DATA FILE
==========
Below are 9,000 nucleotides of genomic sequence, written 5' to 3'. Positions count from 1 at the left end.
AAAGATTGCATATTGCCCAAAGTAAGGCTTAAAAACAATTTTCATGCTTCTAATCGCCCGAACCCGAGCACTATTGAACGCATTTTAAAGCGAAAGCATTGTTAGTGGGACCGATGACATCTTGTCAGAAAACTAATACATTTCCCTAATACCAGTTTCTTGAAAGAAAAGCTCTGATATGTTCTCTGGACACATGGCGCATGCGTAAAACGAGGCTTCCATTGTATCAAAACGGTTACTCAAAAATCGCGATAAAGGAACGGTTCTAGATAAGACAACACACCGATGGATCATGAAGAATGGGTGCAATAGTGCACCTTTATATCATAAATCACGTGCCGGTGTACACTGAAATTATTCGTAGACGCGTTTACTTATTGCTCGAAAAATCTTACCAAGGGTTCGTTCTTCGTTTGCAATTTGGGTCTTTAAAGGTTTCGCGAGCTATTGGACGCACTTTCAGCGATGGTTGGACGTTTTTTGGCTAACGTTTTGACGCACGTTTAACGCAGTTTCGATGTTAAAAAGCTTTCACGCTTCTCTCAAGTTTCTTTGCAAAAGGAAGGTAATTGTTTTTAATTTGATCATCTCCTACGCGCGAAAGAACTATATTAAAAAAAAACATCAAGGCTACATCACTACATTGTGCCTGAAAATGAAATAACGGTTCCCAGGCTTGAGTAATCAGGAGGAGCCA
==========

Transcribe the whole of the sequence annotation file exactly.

Below are 9,000 nucleotides of genomic sequence, written 5' to 3'. Positions count from 1 at the left end.
AAAGATTGCATATTGCCCAAAGTAAGGCTTAAAAACAATTTTCATGCTTCTAATCGCCCGAACCCGAGCACTATTGAACGCATTTTAAAGCGAAAGCATTGTTAGTGGGACCGATGACATCTTGTCAGAAAACTAATACATTTCCCTAATACCAGTTTCTTGAAAGAAAAGCTCTGATATGTTCTCTGGACACATGGCGCATGCGTAAAACGAGGCTTCCATTGTATCAAAACGGTTACTCAAAAATCGCGATAAAGGAACGGTTCTAGATAAGACAACACACCGATGGATCATGAAGAATGGGTGCAATAGTGCACCTTTATATCATAAATCACGTGCCGGTGTACACTGAAATTATTCGTAGACGCGTTTACTTATTGCTCGAAAAATCTTACCAAGGGTTCGTTCTTCGTTTGCAATTTGGGTCTTTAAAGGTTTCGCGAGCTATTGGACGCACTTTCAGCGATGGTTGGACGTTTTTTGGCTAACGTTTTGACGCACGTTTAACGCAGTTTCGATGTTAAAAAGCTTTCACGCTTCTCTCAAGTTTCTTTGCAAAAGGAAGGTAATTGTTTTTAATTTGATCATCTCCTACGCGCGAAAGAACTATATTAAAAAAAAACATCAAGGCTACATCACTACATTGTGCCTGAAAATGAAATAACGGTTCCCAGGCTTGAGTAATCAGGAGGAGCCA